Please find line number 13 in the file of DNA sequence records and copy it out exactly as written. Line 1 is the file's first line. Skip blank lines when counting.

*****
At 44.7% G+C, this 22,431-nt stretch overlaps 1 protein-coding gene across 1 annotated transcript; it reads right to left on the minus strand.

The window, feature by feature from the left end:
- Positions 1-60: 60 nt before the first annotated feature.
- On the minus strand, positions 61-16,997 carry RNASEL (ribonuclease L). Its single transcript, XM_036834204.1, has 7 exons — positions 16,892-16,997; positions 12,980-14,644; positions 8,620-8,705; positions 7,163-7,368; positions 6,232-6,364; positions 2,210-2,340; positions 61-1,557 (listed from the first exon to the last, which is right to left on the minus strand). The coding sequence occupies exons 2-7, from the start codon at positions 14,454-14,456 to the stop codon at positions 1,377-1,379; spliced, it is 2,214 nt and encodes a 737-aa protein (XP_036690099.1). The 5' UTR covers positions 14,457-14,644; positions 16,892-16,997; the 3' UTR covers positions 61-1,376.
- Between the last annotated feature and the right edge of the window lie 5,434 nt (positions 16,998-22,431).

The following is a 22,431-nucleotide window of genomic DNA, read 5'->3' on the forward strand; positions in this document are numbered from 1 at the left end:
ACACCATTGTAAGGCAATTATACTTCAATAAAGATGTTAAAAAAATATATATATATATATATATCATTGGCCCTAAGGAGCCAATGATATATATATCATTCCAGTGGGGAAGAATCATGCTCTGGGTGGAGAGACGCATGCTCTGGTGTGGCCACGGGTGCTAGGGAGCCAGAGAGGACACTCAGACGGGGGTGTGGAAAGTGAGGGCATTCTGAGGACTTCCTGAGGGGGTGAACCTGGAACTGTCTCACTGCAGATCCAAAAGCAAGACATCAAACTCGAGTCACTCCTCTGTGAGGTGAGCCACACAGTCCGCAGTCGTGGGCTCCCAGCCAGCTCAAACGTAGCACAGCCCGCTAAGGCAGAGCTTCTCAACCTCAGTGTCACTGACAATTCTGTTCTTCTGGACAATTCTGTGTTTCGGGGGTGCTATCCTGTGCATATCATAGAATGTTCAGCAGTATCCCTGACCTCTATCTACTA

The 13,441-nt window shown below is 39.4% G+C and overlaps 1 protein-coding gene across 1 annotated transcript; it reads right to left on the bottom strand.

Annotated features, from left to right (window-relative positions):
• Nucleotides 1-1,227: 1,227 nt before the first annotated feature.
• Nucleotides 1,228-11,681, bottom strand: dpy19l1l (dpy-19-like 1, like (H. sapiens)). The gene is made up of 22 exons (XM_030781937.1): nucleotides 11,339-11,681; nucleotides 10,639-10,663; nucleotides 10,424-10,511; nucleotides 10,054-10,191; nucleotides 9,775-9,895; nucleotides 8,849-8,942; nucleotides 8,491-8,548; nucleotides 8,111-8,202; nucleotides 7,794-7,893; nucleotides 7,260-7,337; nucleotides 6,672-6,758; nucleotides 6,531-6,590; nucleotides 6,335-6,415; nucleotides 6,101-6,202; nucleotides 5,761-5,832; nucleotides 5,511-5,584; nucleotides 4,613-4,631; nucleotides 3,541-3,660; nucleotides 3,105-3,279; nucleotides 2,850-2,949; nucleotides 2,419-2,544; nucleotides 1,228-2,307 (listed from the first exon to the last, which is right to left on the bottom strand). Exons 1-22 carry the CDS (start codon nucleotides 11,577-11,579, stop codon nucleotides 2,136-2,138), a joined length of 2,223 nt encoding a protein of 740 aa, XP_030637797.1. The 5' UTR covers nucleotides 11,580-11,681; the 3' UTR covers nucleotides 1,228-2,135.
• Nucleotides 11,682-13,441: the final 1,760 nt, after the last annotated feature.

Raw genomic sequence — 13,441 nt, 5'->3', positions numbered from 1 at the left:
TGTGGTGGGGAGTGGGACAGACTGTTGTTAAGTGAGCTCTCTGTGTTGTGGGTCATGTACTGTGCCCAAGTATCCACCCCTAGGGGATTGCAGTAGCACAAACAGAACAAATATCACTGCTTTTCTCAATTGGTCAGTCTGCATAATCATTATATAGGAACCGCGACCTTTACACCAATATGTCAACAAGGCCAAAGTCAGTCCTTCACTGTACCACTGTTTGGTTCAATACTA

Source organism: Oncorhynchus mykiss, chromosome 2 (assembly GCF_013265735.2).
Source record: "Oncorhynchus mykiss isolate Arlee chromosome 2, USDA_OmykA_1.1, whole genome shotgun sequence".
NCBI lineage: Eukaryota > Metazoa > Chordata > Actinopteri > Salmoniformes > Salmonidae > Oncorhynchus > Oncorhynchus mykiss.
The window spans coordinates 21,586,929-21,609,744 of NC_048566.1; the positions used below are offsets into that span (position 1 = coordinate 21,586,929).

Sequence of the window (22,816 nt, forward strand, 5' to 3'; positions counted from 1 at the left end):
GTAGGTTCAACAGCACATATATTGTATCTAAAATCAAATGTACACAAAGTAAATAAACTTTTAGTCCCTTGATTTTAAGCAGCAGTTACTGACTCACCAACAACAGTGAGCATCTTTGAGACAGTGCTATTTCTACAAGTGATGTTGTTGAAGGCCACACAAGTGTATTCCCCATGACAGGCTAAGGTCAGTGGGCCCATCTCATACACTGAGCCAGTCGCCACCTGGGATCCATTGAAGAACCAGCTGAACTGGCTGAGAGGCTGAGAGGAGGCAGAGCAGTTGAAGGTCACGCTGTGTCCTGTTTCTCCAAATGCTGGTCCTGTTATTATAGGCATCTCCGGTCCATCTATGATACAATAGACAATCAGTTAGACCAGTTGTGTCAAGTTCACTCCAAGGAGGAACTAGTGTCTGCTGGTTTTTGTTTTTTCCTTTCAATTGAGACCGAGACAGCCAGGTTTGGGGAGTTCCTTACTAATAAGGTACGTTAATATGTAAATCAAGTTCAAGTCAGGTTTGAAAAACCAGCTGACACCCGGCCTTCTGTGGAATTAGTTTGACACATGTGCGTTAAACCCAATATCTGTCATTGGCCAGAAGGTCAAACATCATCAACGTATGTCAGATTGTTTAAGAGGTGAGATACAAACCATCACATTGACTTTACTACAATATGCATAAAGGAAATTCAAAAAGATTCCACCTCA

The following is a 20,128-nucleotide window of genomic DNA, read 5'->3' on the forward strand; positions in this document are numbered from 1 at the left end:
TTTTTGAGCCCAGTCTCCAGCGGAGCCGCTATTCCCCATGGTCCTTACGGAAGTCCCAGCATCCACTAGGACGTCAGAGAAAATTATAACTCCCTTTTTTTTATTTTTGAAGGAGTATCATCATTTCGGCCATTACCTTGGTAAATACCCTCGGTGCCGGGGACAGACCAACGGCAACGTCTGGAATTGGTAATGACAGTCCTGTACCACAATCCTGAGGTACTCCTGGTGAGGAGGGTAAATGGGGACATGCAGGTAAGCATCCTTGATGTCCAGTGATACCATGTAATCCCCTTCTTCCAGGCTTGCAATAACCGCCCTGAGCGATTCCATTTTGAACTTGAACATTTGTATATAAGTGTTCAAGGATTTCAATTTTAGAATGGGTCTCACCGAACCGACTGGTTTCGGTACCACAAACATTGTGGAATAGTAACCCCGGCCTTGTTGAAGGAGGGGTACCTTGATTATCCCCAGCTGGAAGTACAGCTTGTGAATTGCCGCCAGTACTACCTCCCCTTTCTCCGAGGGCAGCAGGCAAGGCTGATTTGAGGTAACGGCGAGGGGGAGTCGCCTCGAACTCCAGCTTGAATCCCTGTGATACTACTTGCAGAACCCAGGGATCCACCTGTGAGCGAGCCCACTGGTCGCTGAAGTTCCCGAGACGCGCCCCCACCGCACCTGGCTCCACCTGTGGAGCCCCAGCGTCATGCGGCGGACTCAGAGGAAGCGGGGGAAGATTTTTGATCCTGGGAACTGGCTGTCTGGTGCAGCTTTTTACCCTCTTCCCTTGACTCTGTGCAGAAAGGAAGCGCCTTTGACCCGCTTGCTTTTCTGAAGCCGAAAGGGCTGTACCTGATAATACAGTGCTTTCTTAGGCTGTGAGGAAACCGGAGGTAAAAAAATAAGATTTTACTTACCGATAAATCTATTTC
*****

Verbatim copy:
Raw genomic sequence — 13,441 nt, 5'->3', positions numbered from 1 at the left: